Florida veterans eligible to begin their next period of class service

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The Florida State Board of Education recently unanimously passed a rule that allows military veterans to receive temporary teaching certification while working toward their bachelor’s degree.

Unfortunately, this common-sense action has been met with skepticism, rumors and outright lies intended to serve political agendas. The president of the Sarasota County Teachers’ Association went so far as to say, “You can’t just throw a hot body into a classroom.

As the sponsor of the bill that established this new path and as a veteran myself, I am here to set the record straight.

Let’s start with the details. Under the new law, military veterans can obtain a five-year temporary teaching certificate without a bachelor’s degree, provided they have a minimum of 48 months of active duty military service with an honorable or medical discharge, a minimum 60 college credits and pass the same Florida exam as traditional teachers. Anyone who receives temporary certification through this route must still obtain a bachelor’s degree within five years or they will not be able to receive full professional certification to continue teaching.


As expected, this innovative initiative is extremely popular. In fact, it was passed unanimously by the Florida Legislature as part of Senate Bill 896. That’s right – not a single elected Republican or Democrat voted against it. It was further supported by a coalition of education nonprofits, including the Florida Citizens Alliance, the Florida Parent Teacher Association, and several veterans advocacy organizations.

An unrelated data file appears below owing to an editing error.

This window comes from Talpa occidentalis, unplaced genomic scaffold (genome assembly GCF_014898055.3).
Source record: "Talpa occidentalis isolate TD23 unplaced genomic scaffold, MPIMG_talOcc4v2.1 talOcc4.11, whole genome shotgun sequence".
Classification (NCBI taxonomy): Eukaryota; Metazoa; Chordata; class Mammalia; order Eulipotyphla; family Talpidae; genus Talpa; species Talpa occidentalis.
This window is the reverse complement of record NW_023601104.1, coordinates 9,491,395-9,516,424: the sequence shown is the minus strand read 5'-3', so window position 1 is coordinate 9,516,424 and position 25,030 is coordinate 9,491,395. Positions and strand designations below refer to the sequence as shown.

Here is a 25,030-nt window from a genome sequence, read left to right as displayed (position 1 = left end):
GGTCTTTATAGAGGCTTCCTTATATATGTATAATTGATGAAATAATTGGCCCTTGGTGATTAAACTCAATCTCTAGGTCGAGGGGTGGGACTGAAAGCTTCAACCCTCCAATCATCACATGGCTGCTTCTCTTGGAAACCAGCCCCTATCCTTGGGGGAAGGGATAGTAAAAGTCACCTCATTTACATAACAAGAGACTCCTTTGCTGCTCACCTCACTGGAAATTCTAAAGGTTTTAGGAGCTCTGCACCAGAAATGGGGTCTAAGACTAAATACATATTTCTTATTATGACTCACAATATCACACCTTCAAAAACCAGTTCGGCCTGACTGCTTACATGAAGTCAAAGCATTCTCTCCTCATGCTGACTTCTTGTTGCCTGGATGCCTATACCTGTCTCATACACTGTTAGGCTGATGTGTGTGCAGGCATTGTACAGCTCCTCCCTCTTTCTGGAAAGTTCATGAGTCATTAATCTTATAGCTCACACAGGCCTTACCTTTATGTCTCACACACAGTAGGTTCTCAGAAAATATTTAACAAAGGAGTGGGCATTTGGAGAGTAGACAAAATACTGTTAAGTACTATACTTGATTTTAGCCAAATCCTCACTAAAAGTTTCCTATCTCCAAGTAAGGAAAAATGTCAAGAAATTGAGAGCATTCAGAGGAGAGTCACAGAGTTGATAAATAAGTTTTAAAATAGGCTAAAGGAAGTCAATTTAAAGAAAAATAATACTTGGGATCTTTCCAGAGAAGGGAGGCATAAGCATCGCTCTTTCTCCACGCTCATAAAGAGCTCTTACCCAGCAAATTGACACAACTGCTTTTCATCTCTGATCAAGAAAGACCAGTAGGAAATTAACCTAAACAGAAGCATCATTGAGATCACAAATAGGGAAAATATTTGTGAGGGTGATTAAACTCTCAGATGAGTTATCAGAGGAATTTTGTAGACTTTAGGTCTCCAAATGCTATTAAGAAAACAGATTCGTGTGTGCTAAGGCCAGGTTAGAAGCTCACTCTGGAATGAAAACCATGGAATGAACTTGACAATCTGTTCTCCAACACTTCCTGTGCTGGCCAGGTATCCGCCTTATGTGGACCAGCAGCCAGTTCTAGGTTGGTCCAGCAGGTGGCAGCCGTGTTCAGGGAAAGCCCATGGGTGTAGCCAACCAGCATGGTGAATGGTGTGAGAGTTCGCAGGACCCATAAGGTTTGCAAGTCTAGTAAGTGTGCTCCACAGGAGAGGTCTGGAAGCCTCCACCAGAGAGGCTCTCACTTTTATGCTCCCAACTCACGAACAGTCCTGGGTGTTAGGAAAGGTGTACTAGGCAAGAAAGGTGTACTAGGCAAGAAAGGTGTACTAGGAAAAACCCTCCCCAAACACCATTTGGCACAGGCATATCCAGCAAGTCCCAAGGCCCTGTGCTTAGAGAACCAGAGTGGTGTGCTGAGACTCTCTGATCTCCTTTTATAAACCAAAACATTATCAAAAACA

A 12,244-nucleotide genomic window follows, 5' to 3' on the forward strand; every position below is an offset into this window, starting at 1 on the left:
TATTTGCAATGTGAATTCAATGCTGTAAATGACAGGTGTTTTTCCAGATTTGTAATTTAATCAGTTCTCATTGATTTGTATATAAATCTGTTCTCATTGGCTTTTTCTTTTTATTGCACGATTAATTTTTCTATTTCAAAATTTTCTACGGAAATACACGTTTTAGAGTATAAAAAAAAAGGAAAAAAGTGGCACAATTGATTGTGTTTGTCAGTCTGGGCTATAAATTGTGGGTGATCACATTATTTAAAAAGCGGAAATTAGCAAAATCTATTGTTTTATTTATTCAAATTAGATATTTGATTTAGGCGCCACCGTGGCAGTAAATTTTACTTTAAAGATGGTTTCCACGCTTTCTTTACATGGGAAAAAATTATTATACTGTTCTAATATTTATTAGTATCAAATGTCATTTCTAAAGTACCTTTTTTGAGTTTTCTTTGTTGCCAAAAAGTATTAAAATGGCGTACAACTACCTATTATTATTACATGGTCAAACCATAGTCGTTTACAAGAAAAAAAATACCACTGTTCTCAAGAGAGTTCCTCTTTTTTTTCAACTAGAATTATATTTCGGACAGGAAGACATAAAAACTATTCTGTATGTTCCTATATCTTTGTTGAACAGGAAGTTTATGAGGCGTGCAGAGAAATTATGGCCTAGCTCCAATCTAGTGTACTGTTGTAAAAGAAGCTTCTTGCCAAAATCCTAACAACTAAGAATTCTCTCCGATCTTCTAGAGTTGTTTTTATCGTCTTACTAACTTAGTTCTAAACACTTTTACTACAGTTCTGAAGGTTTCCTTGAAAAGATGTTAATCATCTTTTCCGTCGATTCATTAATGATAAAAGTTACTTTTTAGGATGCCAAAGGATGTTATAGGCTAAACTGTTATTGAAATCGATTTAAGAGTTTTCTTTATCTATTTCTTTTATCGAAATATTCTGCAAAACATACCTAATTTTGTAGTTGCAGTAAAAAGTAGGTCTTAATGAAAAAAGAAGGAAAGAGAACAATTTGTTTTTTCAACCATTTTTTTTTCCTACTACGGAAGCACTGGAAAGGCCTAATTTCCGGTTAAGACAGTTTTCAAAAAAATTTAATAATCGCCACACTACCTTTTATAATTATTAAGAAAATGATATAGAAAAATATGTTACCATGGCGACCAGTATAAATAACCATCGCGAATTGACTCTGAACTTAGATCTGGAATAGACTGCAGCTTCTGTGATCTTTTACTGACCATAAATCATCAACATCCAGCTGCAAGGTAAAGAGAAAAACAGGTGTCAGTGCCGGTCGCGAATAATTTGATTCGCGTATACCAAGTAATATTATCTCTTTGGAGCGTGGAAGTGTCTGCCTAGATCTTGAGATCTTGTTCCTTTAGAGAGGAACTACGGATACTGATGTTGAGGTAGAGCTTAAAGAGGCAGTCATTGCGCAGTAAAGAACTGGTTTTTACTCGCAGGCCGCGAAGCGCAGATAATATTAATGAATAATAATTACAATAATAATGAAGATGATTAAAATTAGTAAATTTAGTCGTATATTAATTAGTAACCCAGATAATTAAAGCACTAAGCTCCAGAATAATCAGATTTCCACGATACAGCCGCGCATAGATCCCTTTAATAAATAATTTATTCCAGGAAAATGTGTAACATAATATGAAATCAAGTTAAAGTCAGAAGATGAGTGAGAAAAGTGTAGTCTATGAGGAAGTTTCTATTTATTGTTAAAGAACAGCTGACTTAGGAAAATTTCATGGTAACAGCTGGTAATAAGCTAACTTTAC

It’s easy to understand the widespread support. Every year, Florida teachers come into the classroom for the very first time. Many college graduates come with a newly minted bachelor’s degree and ideally some classroom exposure, such as an apprenticeship or side job at college.

Compare this experience to a veteran who has spent at least four years on active duty – not only sacrificing himself in the service of his country, but also participating in courses and training exercises focused on excellence and leadership. – and probably teaching many of their own. How can we say that the veteran is not as qualified as a recent university graduate?

Finding gainful employment is one of the biggest challenges veterans face when they leave military service. The transition to civilian life can be difficult, and unemployment has been shown to be a contributing factor to depression and suicide.

These scourges are ravaging our veteran communities with approximately 20 veterans committing suicide every day. By providing a longer employment track for veterans to earn their bachelor’s degree, Florida values ​​their military skills and experience while helping them start rewarding careers.

In Florida, under the leadership of Governor Ron DeSantis and the State Legislature, we recognize that there are many different paths to preparing someone to teach and inspire our future generations. This veteran initiative is an addition to Florida’s 11 existing education pathways. It recognizes our service members while requiring the same standards to receive full professional teaching certification.

We are proud of the bipartisan work that established the military veteran certification pathway, and we look forward to its full implementation starting this school year. That’s good for veterans, students, and Florida State — which is already ranked third in the nation for K-12 results.


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